Investors Start Doubting Oil Rally After Failure to Top $55By
Money managers’ WTI net-long position slips from all-time high
U.S. crude supplies rise to record; output keeps growing: EIA
The oil market’s failure to break out of the tightest range in more than a decade is sapping investor interest.
After hitting a record high last week, hedge funds reduced wagers that U.S. oil prices would rise as concern grows that the market is again becoming vulnerable to a drop. Earlier bullish sentiment was based on optimism that OPEC production cuts would ease supply gluts. Now record U.S. crude stockpiles are raising doubts about that outlook.
"They’ve gone so far on hopes and dreams," Michael Lynch, president of Strategic Energy & Economic Research in Winchester, Massachusetts, said by telephone. "I’m worried they’ve overdone it, since we haven’t seen much happen with measures that would support the market -- i.e. inventories."
The Organization of Petroleum Exporting Countries’ deal with 11 other major producers to reduce output spurred a 17 percent rally in U.S. oil prices during the last five weeks of 2016. This year, the rally has stalled as American production and supplies advance. West Texas Intermediate bounced between $51.22 and $54.94 in February, the tightest range since August 2003.
Hedge funds trimmed their net-long position on WTI, or the difference between bets on a price increase and wagers on a decline, by 6.5 percent in the week ended Feb. 28, U.S. Commodity Futures Trading Commission data show. WTI slipped 5 cents to $54.01 a barrel in the report week, and settled at $53.20 a barrel on Monday.
"It’s a relatively small adjustment to the overall positioning in the market," Tim Evans, an energy analyst at Citi Futures Perspective in New York, said in a telephone interview. "With the sizable accumulation of net-length in the market, this raises concerns that it’s about to stall out and roll over."
OPEC crude output fell by 65,000 barrels a day to 32.17 million in February, according to a Bloomberg News survey of analysts, oil companies and ship-tracking data. The 10 members of the group that pledged to make cuts in Vienna in November implemented 104 percent of those reductions, largely because Saudi Arabia went beyond its target.
U.S. crude inventories climbed to 520.2 million barrels in the week ended Feb. 24, the highest in weekly data going back to 1982, according to the Energy Information Administration. Production rose to 9.03 million barrels a day during the same period, the highest since March 2016. The American oil-rig count climbed to 609 last week, the highest since October 2015, according to Baker Hughes Inc.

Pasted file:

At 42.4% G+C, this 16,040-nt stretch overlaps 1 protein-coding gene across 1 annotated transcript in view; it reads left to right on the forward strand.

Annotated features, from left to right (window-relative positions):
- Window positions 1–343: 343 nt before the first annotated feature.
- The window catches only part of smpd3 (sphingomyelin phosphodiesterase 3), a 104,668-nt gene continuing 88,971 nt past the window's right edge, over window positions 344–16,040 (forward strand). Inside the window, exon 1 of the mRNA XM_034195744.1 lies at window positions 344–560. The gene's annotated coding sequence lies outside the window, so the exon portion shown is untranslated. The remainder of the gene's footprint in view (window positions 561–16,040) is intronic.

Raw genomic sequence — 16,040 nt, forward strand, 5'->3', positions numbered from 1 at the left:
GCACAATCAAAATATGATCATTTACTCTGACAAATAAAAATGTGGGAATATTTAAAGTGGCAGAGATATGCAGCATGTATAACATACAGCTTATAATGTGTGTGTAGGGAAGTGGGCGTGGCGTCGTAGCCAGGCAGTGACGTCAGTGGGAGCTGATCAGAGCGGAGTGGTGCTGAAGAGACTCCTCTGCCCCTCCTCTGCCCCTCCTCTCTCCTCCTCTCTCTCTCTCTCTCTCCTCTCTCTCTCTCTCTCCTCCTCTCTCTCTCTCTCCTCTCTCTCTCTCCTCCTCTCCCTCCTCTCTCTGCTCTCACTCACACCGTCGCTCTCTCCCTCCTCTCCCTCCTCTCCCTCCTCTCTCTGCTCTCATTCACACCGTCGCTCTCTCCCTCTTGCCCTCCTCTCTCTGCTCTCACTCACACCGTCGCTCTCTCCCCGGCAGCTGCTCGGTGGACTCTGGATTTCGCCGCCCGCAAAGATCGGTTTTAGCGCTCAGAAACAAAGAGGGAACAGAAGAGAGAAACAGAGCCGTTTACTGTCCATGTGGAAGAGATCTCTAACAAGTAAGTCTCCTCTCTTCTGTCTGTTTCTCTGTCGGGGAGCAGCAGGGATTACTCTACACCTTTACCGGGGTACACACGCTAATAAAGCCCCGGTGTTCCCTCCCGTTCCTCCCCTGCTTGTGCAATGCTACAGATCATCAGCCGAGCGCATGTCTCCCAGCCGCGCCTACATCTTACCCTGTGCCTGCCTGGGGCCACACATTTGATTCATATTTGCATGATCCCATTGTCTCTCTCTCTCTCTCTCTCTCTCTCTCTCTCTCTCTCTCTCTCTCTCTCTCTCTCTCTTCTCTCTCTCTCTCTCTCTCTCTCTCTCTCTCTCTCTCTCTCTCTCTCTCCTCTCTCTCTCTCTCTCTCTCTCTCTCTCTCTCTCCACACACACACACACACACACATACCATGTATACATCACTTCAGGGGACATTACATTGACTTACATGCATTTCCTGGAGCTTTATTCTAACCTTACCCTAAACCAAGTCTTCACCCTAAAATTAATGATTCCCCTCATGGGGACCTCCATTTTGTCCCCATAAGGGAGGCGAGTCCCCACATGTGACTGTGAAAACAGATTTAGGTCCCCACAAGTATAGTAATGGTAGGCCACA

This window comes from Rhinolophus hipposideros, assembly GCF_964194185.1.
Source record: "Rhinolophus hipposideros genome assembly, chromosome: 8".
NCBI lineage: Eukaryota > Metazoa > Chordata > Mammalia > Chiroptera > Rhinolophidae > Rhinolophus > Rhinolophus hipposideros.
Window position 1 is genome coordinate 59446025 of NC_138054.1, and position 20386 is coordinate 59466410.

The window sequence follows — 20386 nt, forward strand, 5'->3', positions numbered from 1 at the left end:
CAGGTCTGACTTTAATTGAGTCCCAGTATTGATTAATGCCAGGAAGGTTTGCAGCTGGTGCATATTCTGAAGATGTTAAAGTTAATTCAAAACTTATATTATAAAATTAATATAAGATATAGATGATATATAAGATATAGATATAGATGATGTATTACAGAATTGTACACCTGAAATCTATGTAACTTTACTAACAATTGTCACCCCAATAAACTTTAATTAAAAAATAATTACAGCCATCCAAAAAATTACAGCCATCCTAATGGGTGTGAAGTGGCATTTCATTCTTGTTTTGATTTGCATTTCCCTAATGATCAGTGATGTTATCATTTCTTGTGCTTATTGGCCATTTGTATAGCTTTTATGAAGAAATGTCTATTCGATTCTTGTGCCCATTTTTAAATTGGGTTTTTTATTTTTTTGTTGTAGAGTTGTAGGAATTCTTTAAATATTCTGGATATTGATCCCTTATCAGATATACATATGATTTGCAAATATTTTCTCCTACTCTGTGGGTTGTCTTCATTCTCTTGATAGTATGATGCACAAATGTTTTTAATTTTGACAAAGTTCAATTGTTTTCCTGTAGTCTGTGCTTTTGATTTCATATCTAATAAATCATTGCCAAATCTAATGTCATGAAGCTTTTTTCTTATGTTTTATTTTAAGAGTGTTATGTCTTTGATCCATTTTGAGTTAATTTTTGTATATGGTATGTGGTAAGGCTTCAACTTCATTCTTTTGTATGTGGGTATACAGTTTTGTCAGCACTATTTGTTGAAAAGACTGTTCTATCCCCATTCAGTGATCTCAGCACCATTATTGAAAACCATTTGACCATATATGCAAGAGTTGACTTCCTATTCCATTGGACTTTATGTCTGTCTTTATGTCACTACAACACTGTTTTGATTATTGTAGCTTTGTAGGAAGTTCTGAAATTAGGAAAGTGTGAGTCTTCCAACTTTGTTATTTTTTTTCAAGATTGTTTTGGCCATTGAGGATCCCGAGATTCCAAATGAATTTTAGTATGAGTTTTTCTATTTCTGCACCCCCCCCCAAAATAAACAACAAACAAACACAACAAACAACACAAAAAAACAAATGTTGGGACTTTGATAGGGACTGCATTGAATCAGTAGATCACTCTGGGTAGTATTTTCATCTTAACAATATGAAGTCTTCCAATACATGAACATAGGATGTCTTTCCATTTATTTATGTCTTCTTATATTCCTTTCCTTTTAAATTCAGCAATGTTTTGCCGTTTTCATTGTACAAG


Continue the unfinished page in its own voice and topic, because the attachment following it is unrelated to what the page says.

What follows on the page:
"The market is very long and very vulnerable," Stephen Schork, president of Schork Group Inc., a consulting company in Villanova, Pennsylvania, said by telephone. "They are trying to wait out the turnaround season, which will be over in a month, and are betting OPEC will continue to pull back barrels."
U.S. crude demand typically drops in the first quarter when refiners plan maintenance programs because that’s when there’s a lull between winter preparations and the summer surge of gasoline consumption. These repairs and upgrades, known as turnarounds, usually wane in March and April.
Hedge funds reduced their net-long position in WTI by 26,930 futures and options to 386,707, the biggest decline since November. Longs slipped 3.9 percent from an all-time high, while shorts jumped 24 percent.
Speculators’ wagers on Brent crude, the international benchmark traded in London, also declined from a record. Their net-long positions dropped by 38,420 contracts to 469,189, data from ICE Futures Europe showed.
WTI tumbled 2.3 percent on March 2 as the dollar surged against its peers on speculation the Federal Reserve will raise interest rates this month. Futures also settled below the 50-day moving average for the first time since Nov. 29, the day before OPEC agreed to its first supply cut since 2008.
Rob Haworth, a senior investment strategist in Seattle at U.S. Bank Wealth Management, which oversees $133 billion of assets, said he’s curious to see how the 2.3 percent price drop on March 2 will affect the next CFTC report. Money managers "were rather quiet in the period of this report; they didn’t give up but they didn’t add either. It looks like speculators are finally becoming contemplative about the risks."